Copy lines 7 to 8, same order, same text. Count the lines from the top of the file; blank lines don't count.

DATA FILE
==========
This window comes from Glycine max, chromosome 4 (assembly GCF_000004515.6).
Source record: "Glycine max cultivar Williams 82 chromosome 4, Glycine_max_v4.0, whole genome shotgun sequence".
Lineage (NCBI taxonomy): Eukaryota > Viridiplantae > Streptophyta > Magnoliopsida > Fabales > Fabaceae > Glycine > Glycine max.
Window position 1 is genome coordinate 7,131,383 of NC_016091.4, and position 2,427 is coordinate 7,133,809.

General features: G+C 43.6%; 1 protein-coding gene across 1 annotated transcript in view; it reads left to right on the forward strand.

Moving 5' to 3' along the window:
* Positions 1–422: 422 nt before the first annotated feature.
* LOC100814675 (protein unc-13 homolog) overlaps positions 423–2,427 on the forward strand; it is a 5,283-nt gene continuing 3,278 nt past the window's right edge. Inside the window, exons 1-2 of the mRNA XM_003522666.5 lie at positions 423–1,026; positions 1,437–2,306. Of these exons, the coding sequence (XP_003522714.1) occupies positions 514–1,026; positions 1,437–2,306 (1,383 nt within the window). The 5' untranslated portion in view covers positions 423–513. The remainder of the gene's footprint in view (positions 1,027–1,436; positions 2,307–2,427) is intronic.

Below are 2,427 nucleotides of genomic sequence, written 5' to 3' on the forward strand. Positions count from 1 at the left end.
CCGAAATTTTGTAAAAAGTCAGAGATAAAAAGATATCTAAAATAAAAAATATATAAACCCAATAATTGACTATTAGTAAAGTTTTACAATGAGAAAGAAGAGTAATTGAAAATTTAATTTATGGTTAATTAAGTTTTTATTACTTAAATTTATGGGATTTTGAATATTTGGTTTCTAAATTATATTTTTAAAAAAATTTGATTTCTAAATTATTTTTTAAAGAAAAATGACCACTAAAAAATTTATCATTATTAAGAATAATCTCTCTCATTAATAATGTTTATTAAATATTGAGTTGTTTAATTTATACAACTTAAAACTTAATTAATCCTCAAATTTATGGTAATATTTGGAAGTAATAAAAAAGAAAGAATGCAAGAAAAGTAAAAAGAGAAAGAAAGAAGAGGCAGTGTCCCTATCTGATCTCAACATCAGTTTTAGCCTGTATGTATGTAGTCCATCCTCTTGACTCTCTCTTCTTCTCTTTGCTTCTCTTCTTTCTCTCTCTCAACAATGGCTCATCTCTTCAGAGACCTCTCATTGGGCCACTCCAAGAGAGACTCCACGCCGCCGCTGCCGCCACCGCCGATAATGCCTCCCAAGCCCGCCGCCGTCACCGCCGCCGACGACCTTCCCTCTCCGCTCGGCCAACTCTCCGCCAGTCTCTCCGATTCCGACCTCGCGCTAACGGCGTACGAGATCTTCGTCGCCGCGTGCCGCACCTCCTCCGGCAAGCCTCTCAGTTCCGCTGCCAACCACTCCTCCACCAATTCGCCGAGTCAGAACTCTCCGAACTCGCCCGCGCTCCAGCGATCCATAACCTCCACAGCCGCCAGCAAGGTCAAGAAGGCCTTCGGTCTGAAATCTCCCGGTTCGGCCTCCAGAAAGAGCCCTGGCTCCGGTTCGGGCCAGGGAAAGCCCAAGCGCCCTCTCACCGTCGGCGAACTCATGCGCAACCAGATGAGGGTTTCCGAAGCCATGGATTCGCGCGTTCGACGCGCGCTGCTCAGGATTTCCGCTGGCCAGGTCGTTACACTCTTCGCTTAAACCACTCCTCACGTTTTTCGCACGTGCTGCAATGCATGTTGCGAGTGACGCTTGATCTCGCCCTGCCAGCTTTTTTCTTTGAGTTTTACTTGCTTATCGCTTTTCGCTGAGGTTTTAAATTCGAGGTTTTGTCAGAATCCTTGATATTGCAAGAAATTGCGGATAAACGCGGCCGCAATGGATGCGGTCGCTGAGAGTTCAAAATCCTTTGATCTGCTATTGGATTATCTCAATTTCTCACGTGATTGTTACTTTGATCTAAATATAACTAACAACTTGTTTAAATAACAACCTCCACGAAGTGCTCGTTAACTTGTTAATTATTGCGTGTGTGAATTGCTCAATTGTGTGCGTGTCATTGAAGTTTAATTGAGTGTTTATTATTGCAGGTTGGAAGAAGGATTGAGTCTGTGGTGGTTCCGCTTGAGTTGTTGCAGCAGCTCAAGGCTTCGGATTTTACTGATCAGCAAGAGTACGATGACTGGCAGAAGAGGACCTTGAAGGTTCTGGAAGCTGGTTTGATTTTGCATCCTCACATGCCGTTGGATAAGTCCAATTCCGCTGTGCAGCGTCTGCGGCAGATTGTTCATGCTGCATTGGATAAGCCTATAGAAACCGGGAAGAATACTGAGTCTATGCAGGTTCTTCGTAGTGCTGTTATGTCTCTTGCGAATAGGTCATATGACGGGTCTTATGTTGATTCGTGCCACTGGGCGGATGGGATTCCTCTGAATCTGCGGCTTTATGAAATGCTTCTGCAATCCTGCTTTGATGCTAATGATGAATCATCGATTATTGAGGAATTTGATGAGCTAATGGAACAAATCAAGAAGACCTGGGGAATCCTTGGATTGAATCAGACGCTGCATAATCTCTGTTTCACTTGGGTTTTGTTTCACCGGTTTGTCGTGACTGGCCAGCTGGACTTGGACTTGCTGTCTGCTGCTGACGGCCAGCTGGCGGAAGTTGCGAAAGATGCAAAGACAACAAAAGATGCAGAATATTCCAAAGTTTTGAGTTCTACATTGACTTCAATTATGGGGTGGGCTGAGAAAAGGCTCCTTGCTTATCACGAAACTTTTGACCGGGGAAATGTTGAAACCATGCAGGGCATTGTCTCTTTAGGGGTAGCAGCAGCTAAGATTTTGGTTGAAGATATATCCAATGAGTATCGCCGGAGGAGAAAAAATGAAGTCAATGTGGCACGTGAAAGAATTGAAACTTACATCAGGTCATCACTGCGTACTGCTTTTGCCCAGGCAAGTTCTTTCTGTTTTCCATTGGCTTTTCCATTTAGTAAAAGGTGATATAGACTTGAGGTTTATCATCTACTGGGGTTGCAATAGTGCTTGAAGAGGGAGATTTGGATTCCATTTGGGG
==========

* Positions 1–422: 422 nt before the first annotated feature.
* LOC100814675 (protein unc-13 homolog) overlaps positions 423–2,427 on the forward strand; it is a 5,283-nt gene continuing 3,278 nt past the window's right edge. Inside the window, exons 1-2 of the mRNA XM_003522666.5 lie at positions 423–1,026; positions 1,437–2,306. Of these exons, the coding sequence (XP_003522714.1) occupies positions 514–1,026; positions 1,437–2,306 (1,383 nt within the window). The 5' untranslated portion in view covers positions 423–513. The remainder of the gene's footprint in view (positions 1,027–1,436; positions 2,307–2,427) is intronic.